Correlation does not necessarily mean causation, but this leads me to wonder whether, on average, a more than 15% loss requires more extensive changes to diet and exercise, that in turn can result in more muscle loss and other damage?    Nobody knows.  It’s not clear whether the correlation is a strong one (3000% more likely?) or a weak one (100% more likely?) or if it will actually mean anything in the end.   But I do think we should focus more on health than on weight.

I also note they did find one group where weight loss reduced risk of cardiovascular disease:  obese men who lost between 5% and 15% of their max weight.  I also note that reducing risk of cardiovascular disease can be done by increasing exercise and other such changes, without focusing on weight loss.


*Posted about here.

**For convenience, I’m using PDF page numbers, which can be entered into the PDF viewer to go directly to the page in question.  These do not map to the printed page numbering.

Weight Loss Expectations: NIH vs Popular Thought

What expectations do people have when they start a weight loss program?  The Fantasy of Being Thin is very common, and usually isn’t about being less fat.  It’s about being THIN.

So this blurb from The Practical Guide: Identification, Evaluation, and Treatment of Overweight and Obesity in Adults, from the US National Institutes of Health (NIH) guidelines on “obesity treatment” actually came as a bit of sanity to me:

“How much weight does the patient expect to lose? What other benefits does he or she anticipate?” Obese individuals typically want to lose 2 to 3 times the 8 to 15 percent often observed and are disappointed when they do not.  (p32)*

First, note that offhand reference to “the 8 to 15 percent [weight loss] often observed”.   That sounds like the authors have reviewed weight loss research and consider 8-15% pretty common.**

Second, this is also in line with the recommended initial weight-loss goal of 10% of “baseline weight”.  (p29)   For someone who weighs 250lbs, that’s 25lbs.  For me, it’s 40lbs.  The NIH recommended weight loss goal is NOT to diet into the “normal weight” range or “overweight” range.   Let’s highlight that, shall we?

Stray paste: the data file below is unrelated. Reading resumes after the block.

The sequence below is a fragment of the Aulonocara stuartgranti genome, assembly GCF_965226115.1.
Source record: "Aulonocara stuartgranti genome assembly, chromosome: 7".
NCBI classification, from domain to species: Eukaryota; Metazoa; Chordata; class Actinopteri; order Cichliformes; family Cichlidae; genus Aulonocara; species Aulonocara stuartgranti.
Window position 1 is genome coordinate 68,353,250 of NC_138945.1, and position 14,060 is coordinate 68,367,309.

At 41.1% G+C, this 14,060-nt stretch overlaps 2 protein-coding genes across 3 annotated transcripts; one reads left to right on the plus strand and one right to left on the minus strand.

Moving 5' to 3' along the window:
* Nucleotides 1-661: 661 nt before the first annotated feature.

NIH recommended weight loss goal: 10% of “baseline” weight.

This is a revelation to me.

I’ve lost 10% of my baseline weight many, many times in my life.  I’ve never had a parent, teacher, or medical professional congratulate me for it.   The closest I ever got was being told to “keep it up”.   Because 10% is not enough. Because I was still fat.  If losing 10% of your current weight would get you into the “normal weight” range, you’re not very fat.  (Of course, most people who are fat aren’t very fat.)

Let me set this off, too, because it’s important: If losing 10% of your current weight would get you into the “normal weight” range, you’re not  in the “obese weight”range.  You might already be in the “normal” range, or possibly the “overweight” range. 

News flash: The WW and Jenny Craig ads and TV shows extolling how someone went from 330lbs to “normal weight” and imply that anyone else can do the same?  The parents / doctors / nurses / trainers / therapists / weight loss counselors who casually tell people to  “drop the weight”?   Are not in line with NIH guidelines for the treatment of obesity.

The Practical Guide also includes this gem:

After a patient has achieved the targeted weight loss, the combined modalities of therapy (dietary therapy, physical activity, and behavior therapy) must be continued indefinitely; otherwise, excess weight will likely be regained. (p34)

Hear that?  It’s not “transition to a maintenance diet”.  It’s “continue indefinitely”.  Of course even that doesn’t usually work long-term, but at least they’re not pretending that you can end your diet. Unlike some doctors/teachers/parents/gym employees I could name….

I also noted that their section on “physical activity” has no suggestions for when the patient is already exercising the recommended amount — because apparently that’s impossible.

Oh, and the The Practical Guide actually doesn’t recommend weight loss for those in the “overweight” category unless one has an “obesity-related illness” (p35). (Oddly enough, many obese people don’t have “obesity-related” illnesses either.  But I digress….)